24 February 2017
Violent Video Games: Do They Influence Violent Behavior?
I grew up playing video games almost my whole life with my older brother who was also a video gamer. Although I played kid-friendly games, he did not because he was five years older than me. I would even watch him play video games like “Gears of War” and “Halo,” while I also watched him play “The Legend of Zelda.” I have always been interested in video games but as I got older I started playing games that I was afraid to play when I was younger. I sometimes play “Grand Theft Auto,” especially when I am stressed and want to relieve myself of my frustrations through video game violence rather than real-life physical violence. I have done extensive research on the topic of video game violence and whether they can actually cause aggression.
Video game violence and whether or not it actually increases aggression has been a controversial topic ever since violent video games have become increasingly popular many years ago. A few researchers have done experiments to prove that playing violent video games can cause a person to have increase aggression. However, Christopher John Ferguson, from Texas A&M International University states that another researcher had done the “noise blast” test in which the researcher would then punish the player with a sharp sound. While conducting this test, the researcher found that one out of the four players had been effected. This experiment did not prove that aggression is increased by playing violent video games. Ferguson decided to conduct his own research using the same test, however, using a more reliable version but still found no correlation between violent video games and aggression. He did, though, discover that once family violence was controlled, there was no link between violent criminal acts and violent video games (Ferguson).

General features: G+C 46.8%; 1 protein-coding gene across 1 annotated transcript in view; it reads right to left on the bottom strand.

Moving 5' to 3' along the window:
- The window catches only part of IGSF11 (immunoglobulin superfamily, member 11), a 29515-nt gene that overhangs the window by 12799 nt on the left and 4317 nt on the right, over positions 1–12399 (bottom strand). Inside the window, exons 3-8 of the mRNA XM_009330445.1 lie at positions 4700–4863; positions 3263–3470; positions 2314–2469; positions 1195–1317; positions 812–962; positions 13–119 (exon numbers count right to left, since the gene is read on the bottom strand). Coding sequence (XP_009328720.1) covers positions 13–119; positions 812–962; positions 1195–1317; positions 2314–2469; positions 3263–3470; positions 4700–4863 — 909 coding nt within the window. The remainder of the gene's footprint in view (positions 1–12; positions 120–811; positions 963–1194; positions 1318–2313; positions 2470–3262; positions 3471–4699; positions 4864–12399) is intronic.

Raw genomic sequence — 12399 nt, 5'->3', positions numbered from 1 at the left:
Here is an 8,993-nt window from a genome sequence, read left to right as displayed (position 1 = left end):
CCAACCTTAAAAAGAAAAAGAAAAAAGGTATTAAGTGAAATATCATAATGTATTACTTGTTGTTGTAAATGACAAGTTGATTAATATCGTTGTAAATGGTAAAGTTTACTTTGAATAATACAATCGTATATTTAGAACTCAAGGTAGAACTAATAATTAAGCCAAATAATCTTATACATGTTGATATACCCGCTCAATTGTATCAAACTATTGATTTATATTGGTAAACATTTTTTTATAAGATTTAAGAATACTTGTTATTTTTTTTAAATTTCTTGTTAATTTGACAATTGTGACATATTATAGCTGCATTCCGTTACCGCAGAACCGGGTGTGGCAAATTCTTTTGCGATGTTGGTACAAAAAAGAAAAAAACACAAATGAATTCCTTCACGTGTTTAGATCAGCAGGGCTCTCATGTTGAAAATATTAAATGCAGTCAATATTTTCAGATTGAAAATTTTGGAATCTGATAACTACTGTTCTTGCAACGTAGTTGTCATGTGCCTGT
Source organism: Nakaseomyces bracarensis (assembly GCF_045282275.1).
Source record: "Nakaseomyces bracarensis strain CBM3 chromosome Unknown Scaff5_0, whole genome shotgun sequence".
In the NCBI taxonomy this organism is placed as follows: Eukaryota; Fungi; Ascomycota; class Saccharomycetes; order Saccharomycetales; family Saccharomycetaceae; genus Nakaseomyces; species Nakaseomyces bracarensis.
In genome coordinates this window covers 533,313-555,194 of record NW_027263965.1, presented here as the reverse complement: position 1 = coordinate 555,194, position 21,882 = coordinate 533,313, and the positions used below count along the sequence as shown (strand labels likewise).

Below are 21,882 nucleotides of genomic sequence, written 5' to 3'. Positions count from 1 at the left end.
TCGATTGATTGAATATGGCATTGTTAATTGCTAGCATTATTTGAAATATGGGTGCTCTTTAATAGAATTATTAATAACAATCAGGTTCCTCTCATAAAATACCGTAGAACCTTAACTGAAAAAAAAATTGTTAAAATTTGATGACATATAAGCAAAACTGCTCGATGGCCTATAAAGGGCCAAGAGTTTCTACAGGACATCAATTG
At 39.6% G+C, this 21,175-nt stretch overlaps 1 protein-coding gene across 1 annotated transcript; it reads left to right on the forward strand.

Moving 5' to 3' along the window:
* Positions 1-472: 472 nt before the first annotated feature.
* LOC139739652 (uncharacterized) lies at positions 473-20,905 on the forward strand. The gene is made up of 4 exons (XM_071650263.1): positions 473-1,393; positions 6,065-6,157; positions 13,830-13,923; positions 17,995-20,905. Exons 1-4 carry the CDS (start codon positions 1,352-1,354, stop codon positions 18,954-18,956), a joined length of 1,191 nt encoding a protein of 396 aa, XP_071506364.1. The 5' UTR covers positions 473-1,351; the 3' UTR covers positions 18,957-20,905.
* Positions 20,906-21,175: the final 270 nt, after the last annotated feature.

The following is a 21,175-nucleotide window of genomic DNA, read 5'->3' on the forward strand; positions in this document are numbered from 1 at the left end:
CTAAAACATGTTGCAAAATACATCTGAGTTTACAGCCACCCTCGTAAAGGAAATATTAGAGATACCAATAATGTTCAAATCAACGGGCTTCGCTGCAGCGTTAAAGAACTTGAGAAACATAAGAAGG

Increase in aggression and delinquent behavior is usually linked from the child’s environment at home or even at school. According to the article “Children’s Exposure to Intimate Partner Violence and Early Delinquency,” by Siliai Yi, Juliann H. Vikse, and Chien-Chung Huang, early delinquency is mostly influenced by intimate partner violence and other family violence within the household. They made a study that proved that young children and adolescents become more influenced to be delinquent when they are exposed to violence at home. 4,898 mothers and their children were observed and surveyed when the children were ages one, three, five, and nine. When the child was age nine, the researchers would ask the children questions about delinquent behavior in which the child would answer either yes or no. However many yeses the child would say determined the level of the child’s delinquency. At ages one and three, the mother would be assessed based on intimate partner violence which was measured as either economic abuse...